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Origin of replication

Place where DNA replication begins (DNA unwinds from there).

Replication fork

For each origin of replication, there are two "replication forks" at which new DNA is formed.

DNA replication: Directionality

5' → 3'
(3' hydroxyl at the end of the growing chain is a nucleophile which attacks the phosphorous on the nucleotide to be added; pyrophosphate eliminated and phosphodiester bond formed.)

Leading strand

Formed continuously

Lagging strand

Formed discontinously (in 1000 to 2000 nucleotides, typically).

Okazaki fragments

Fragments that result from discontinuous DNA replication on lagging strand.

DNA ligase

Enzyme that links Okazaki fragments of lagging strand.

Pol I (E. coli)

Single polypeptide chain polymerase. Repairing and "patching" DNA. Removes RNA primers.

Pol II (E. coli)

Multi-peptide chain polymerase. Repair enzyme.

Pol III (E. coli)

Made of 10 subunits; core enzyme responsible for DNA polymerization. "Clamps" on parent DNA and slides along it during replication. Main polymerizing enzyme in prokaryotes.


Short strand of RNA that first must be added to DNA to be replicated; polymerases can only add DNA nucleotides if this primer is present. (both prok. and euk.)

3' → 5' exonuclease activity

Proofreading function. Done one nucleotide at at time. All three polymerases (I, II, III) can do this.

5' → 3' exonuclease activity

Repair function. Done several nucleotides at a time; also how RNA primers are removed. Only Pol I can do this.


Enzyme that promotes unwinding of DNA for replication. (Both proks. and euks.)

Single-strand binding protein

Stabilizes single-stranded DNA during replication by binding tightly; protects from hydrolysis by nucleases in the cell.


Enzyme that adds RNA primer to DNA to be replicated.

Nick translation

Pol I uses its 5' → 3' exonuclease activity to remove RNA primers or DNA mistakes missed by proofreading, then fills in behind with its polymerase activity.

Mismatch repair

Enzymes recognize that two bases are incorrectly paired, and remove mismatch (occurs when damage escapes normal exonuclease activity of Pol I and Pol III). Polymerases then fill in gaps. Enzymes know which is the parent strand because prokaryotes methylate DNA at certain locations.

Base excision repair

DNA glycolase removes base damaged by oxidation or chemical modification; AP endonuclease removes sugar and phosphate. Excision exonuclease removes more bases. Pol I fills in gap; DNA ligases seals phosphodiester backbone.

Nucleotide-excision repair

Common for DNA damage done by UV or chemicals. DNA removed by ABC excinuclease; DNA Pol I and DNA ligase fill in gap.

Complications in eukaryotic DNA replication vs. prokaryotic (3)

1. Multiple origins of replication
2. Timing must be controlled to that of cell division
3. More proteins and enzymes involved

When does DNA replication take place in cell cycle?

S phase


The origins of replication (multiple) in eukaryotes. Specific DNA sequences between genes.


Zones where replication is occurring in eukaryotes (500 - 50,000 bp's).

What phase must cell reach to be competent to undergo DNA replication?



Origin recognition complex - multi-subunit protein that initiates replication. Bound to DNA thorugh cell cycle, but serves as attachment site for other proteins that control replication. (eukaryotes only)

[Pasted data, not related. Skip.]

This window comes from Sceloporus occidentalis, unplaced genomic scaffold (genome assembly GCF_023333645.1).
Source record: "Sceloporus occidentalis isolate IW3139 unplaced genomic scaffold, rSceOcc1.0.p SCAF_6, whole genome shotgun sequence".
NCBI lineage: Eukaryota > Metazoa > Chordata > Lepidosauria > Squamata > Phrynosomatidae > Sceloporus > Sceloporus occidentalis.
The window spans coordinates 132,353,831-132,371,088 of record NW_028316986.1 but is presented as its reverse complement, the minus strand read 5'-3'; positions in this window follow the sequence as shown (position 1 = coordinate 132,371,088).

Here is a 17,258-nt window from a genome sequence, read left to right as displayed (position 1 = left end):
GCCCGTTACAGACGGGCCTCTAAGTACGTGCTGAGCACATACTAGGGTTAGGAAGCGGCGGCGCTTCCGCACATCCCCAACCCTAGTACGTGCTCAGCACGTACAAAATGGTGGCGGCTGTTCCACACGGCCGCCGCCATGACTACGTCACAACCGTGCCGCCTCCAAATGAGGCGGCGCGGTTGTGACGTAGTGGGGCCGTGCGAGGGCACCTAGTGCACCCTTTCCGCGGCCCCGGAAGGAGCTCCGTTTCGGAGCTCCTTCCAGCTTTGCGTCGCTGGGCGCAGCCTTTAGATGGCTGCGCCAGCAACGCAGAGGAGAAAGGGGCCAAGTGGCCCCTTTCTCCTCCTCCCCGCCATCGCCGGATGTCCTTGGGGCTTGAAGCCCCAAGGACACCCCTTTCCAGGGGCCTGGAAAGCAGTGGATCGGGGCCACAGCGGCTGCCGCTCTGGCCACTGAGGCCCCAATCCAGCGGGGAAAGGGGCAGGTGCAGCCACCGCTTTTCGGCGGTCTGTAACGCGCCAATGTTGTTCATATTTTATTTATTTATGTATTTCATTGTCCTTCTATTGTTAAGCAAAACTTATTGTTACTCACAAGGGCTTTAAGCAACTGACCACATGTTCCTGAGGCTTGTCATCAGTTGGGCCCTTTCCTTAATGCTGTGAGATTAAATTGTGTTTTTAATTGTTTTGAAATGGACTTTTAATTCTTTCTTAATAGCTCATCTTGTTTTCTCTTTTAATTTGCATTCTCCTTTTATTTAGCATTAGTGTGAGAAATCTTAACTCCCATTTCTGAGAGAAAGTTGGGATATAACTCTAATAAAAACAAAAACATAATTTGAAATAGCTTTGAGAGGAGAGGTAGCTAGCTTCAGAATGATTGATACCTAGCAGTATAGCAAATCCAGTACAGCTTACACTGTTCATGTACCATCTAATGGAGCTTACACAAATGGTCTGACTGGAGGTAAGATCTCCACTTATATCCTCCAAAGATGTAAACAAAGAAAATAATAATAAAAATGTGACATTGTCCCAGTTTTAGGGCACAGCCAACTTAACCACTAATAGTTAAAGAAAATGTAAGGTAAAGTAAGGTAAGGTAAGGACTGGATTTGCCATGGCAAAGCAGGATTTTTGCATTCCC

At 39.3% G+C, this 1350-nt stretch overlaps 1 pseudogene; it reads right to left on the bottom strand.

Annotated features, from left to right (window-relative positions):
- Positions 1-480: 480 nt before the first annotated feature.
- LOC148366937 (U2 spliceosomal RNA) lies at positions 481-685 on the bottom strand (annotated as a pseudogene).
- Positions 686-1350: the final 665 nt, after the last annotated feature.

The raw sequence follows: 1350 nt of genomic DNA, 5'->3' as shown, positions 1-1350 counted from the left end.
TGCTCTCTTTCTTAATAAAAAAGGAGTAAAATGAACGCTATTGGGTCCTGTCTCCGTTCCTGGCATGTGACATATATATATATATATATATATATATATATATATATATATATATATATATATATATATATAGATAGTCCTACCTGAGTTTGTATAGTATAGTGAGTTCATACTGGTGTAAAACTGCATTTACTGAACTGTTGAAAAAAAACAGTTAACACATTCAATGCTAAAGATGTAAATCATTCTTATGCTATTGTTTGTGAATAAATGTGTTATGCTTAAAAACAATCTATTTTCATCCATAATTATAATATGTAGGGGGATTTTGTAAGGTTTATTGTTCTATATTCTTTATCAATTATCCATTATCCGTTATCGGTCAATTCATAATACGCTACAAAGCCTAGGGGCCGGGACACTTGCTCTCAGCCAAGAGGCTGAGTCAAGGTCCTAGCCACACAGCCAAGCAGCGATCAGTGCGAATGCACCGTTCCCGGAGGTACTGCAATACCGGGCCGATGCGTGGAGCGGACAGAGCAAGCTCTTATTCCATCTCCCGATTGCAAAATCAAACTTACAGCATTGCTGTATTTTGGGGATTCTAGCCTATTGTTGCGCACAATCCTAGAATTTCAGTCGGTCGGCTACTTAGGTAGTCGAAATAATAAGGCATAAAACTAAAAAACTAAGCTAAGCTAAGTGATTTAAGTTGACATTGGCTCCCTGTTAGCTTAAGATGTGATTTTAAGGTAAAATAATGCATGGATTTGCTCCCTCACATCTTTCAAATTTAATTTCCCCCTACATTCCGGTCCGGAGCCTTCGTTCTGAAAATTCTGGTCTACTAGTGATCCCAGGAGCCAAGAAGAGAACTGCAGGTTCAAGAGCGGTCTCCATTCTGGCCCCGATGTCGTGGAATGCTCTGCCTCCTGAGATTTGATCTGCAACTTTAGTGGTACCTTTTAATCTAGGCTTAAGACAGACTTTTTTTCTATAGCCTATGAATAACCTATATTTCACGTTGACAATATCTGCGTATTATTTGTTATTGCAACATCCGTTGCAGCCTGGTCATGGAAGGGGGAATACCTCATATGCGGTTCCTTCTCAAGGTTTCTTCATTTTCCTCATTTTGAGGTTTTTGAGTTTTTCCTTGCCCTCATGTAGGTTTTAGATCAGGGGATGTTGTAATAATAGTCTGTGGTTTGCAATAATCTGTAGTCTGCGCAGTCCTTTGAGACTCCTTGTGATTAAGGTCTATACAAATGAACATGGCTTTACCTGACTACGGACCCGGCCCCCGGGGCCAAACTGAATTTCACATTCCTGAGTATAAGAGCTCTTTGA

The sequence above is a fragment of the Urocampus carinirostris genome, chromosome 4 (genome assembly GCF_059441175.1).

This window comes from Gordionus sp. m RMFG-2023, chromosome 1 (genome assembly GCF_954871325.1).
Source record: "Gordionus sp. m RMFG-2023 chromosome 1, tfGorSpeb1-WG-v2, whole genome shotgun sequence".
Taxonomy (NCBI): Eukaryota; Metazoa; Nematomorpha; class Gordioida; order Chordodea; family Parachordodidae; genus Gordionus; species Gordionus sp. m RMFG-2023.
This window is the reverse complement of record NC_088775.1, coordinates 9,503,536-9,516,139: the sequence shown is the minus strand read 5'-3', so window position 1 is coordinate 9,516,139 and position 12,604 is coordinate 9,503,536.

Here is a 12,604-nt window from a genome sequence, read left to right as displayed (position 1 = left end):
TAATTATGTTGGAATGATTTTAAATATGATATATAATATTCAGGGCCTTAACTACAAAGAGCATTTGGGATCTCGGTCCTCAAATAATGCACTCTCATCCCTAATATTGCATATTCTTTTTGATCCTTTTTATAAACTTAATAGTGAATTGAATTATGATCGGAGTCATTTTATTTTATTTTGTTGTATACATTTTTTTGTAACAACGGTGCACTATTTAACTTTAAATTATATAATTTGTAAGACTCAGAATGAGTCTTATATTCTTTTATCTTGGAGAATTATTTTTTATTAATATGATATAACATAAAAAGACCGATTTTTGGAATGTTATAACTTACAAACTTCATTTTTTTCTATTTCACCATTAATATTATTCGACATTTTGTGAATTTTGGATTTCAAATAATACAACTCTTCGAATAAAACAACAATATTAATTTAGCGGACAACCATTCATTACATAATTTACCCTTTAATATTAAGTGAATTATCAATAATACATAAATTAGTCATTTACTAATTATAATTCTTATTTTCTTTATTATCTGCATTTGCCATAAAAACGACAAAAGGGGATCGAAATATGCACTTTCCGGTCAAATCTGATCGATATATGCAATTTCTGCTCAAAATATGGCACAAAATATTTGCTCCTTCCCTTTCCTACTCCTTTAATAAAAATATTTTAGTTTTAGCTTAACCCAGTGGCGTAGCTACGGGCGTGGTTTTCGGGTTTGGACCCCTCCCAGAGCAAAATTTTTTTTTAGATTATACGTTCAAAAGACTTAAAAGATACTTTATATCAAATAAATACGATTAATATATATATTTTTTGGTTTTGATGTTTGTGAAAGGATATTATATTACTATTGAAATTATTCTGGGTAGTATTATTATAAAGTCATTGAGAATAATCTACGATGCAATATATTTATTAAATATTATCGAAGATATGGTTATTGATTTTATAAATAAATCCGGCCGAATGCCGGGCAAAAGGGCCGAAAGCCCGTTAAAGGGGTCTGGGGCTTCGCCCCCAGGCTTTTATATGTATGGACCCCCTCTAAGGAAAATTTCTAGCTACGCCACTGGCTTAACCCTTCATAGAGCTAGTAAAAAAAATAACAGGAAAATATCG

Replication activator protein. First protein to bind to origin recognition complex. (eukaryotes only)


Replication licensing factors. Bind after replication activator protein. Some are cytosolic, so only have access to chromosome when nuclear membrane dissolves during mitosis. (eukaryotes only)


Pre-replication complex: Combination of DNA, origin recognition complex, replication activator protein, and replicatino licensing factors. (eukaryotes only)

Cyclin-CDK complex, and effects

Cyclins combine wit cyclin-dependent protein kinases and phosphorylate sites on RAP, RLFs, and ORC. Then RAP and RLFs dissociate and are degraded. (Thus, cyclin-CDKs initiate DNA replication AND prevent formation of another pre-RC.)

Eukaryotic DNA polymerases

α: adds ~20 nucleotides and is replaced by δ and ε.
δ: principal DNA polymerase in eukaryotes. Interacts with PCNA protein (proliferating cell nuclear antigen), which is the eukaryotic equivalent of the "sliding clamp" on the DNA.
ε: Involved in leading strand.
β: Repair enzyme.
γ: DNA replication in mitochondria.

Eukaryotic vs. prokaryotic polymerases

Separate exonucleotic enzymes exist in animal cells (in prokaryotes, the polymerases also act as exonucleases).

Primase activity in eukaryotic cells

Associated with Pol α (addition of RNA primer). Contrasts with primase enzyme in prokaryotes.

FEN-1 and RNase H1

Proteins that degrade RNA primer. Pol δ fills in gaps. DNA ligase seals nicks between fragments.


Single-stranded binding protein in eukaryotes that protects DNA from degradation.


Proteins with which eukaryotic DNA is complexed. Histone biosynthesis occurs concurrently with DNA replication.

Prokaryotes vs. Eukaryotes: polymerases

Prokaryotes: 5
Eukaryotes: 5

Prokaryotes vs. Eukaryotes: exonuclease activity

Prokaryotes: polymerases are ALSO exonucleases
Eukaryotes: Not all polymerases are exonucleases (there are separate enzymes to do this)

Prokaryotes vs. Eukaryoes: the origin of replication

Prokaryotes: ONE origin of replication
Eukaryotes: MULTIPLE origins of replication

Prokaryotes vs. Eukaryotes: Okazaki fragments

Prokaryotes: 1000-2000 residues long
Eukaryotes: 150-200 residues long

Prokaryotes vs. Eukaryotes: DNA complex

Prokaryotes: No DNA/protein complex
Eukaryotes: Have histones complexed to DNA


Enzymes that relieve torsional strain in coiled DNA (both prokaryotes and eukaryotes). In prokaryotes: DNA gyrase.

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